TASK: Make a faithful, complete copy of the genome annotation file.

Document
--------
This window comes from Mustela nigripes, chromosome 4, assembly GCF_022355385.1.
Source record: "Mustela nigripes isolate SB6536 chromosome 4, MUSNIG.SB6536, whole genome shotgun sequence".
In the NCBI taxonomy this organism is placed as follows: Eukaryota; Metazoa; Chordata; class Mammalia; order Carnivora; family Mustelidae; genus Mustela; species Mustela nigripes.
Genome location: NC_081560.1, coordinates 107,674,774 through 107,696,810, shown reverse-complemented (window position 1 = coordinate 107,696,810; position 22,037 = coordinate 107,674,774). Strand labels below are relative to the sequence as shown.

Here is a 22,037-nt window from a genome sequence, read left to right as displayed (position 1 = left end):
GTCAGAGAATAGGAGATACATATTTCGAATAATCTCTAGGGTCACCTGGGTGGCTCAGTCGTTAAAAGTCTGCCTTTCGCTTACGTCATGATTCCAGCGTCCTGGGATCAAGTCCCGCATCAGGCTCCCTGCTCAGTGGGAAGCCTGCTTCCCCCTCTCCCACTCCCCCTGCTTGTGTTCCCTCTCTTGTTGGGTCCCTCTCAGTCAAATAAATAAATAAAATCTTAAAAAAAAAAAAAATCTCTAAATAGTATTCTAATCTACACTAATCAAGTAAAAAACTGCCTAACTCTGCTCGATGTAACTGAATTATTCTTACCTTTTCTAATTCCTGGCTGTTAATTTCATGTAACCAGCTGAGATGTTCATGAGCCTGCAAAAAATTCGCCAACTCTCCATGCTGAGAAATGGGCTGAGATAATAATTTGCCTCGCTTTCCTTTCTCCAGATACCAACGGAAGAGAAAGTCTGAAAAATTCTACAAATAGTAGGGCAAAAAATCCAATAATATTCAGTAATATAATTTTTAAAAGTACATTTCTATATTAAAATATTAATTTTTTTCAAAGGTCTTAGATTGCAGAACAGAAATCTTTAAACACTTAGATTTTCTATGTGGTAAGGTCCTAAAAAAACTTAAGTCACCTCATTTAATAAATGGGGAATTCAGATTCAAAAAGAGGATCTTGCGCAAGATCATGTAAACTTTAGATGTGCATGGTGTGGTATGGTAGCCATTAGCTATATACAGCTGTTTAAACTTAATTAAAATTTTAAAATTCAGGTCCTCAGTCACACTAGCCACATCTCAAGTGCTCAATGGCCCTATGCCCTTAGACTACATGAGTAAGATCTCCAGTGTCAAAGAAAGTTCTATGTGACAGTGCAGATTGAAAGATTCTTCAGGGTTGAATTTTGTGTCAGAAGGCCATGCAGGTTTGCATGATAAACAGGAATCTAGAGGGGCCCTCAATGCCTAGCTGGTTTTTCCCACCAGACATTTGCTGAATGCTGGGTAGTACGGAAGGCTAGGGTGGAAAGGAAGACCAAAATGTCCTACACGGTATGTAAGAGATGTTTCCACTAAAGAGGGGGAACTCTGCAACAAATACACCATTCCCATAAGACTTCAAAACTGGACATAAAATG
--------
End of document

This window comes from Mustela nigripes, chromosome 4, assembly GCF_022355385.1.
Source record: "Mustela nigripes isolate SB6536 chromosome 4, MUSNIG.SB6536, whole genome shotgun sequence".
In the NCBI taxonomy this organism is placed as follows: Eukaryota; Metazoa; Chordata; class Mammalia; order Carnivora; family Mustelidae; genus Mustela; species Mustela nigripes.
Genome location: NC_081560.1, coordinates 107,674,774 through 107,696,810, shown reverse-complemented (window position 1 = coordinate 107,696,810; position 22,037 = coordinate 107,674,774). Strand labels below are relative to the sequence as shown.

Here is a 22,037-nt window from a genome sequence, read left to right as displayed (position 1 = left end):
GTCAGAGAATAGGAGATACATATTTCGAATAATCTCTAGGGTCACCTGGGTGGCTCAGTCGTTAAAAGTCTGCCTTTCGCTTACGTCATGATTCCAGCGTCCTGGGATCAAGTCCCGCATCAGGCTCCCTGCTCAGTGGGAAGCCTGCTTCCCCCTCTCCCACTCCCCCTGCTTGTGTTCCCTCTCTTGTTGGGTCCCTCTCAGTCAAATAAATAAATAAAATCTTAAAAAAAAAAAAAATCTCTAAATAGTATTCTAATCTACACTAATCAAGTAAAAAACTGCCTAACTCTGCTCGATGTAACTGAATTATTCTTACCTTTTCTAATTCCTGGCTGTTAATTTCATGTAACCAGCTGAGATGTTCATGAGCCTGCAAAAAATTCGCCAACTCTCCATGCTGAGAAATGGGCTGAGATAATAATTTGCCTCGCTTTCCTTTCTCCAGATACCAACGGAAGAGAAAGTCTGAAAAATTCTACAAATAGTAGGGCAAAAAATCCAATAATATTCAGTAATATAATTTTTAAAAGTACATTTCTATATTAAAATATTAATTTTTTTCAAAGGTCTTAGATTGCAGAACAGAAATCTTTAAACACTTAGATTTTCTATGTGGTAAGGTCCTAAAAAAACTTAAGTCACCTCATTTAATAAATGGGGAATTCAGATTCAAAAAGAGGATCTTGCGCAAGATCATGTAAACTTTAGATGTGCATGGTGTGGTATGGTAGCCATTAGCTATATACAGCTGTTTAAACTTAATTAAAATTTTAAAATTCAGGTCCTCAGTCACACTAGCCACATCTCAAGTGCTCAATGGCCCTATGCCCTTAGACTACATGAGTAAGATCTCCAGTGTCAAAGAAAGTTCTATGTGACAGTGCAGATTGAAAGATTCTTCAGGGTTGAATTTTGTGTCAGAAGGCCATGCAGGTTTGCATGATAAACAGGAATCTAGAGGGGCCCTCAATGCCTAGCTGGTTTTTCCCACCAGACATTTGCTGAATGCTGGGTAGTACGGAAGGCTAGGGTGGAAAGGAAGACCAAAATGTCCTACACGGTATGTAAGAGATGTTTCCACTAAAGAGGGGGAACTCTGCAACAAATACACCATTCCCATAAGACTTCAAAACTGGACATAAAATG